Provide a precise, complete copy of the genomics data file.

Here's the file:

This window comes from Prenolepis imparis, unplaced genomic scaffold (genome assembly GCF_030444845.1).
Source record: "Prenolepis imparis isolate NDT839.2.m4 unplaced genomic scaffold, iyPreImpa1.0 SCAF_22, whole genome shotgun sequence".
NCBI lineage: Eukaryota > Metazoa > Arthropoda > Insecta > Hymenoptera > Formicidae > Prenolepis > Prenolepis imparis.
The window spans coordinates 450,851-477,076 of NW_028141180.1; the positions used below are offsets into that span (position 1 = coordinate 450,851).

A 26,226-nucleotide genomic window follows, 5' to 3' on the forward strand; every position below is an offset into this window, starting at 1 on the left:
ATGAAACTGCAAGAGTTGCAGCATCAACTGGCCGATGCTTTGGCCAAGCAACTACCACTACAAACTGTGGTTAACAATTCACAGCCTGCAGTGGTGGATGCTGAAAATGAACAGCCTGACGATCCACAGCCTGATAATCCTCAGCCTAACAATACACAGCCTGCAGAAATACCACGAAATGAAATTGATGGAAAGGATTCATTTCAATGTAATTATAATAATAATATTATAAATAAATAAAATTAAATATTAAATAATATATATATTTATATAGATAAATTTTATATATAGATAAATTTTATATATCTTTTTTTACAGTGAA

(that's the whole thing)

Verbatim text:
This window comes from Prenolepis imparis, unplaced genomic scaffold (genome assembly GCF_030444845.1).
Source record: "Prenolepis imparis isolate NDT839.2.m4 unplaced genomic scaffold, iyPreImpa1.0 SCAF_22, whole genome shotgun sequence".
NCBI lineage: Eukaryota > Metazoa > Arthropoda > Insecta > Hymenoptera > Formicidae > Prenolepis > Prenolepis imparis.
The window spans coordinates 450,851-477,076 of NW_028141180.1; the positions used below are offsets into that span (position 1 = coordinate 450,851).

A 26,226-nucleotide genomic window follows, 5' to 3' on the forward strand; every position below is an offset into this window, starting at 1 on the left:
ATGAAACTGCAAGAGTTGCAGCATCAACTGGCCGATGCTTTGGCCAAGCAACTACCACTACAAACTGTGGTTAACAATTCACAGCCTGCAGTGGTGGATGCTGAAAATGAACAGCCTGACGATCCACAGCCTGATAATCCTCAGCCTAACAATACACAGCCTGCAGAAATACCACGAAATGAAATTGATGGAAAGGATTCATTTCAATGTAATTATAATAATAATATTATAAATAAATAAAATTAAATATTAAATAATATATATATTTATATAGATAAATTTTATATATAGATAAATTTTATATATCTTTTTTTACAGTGAA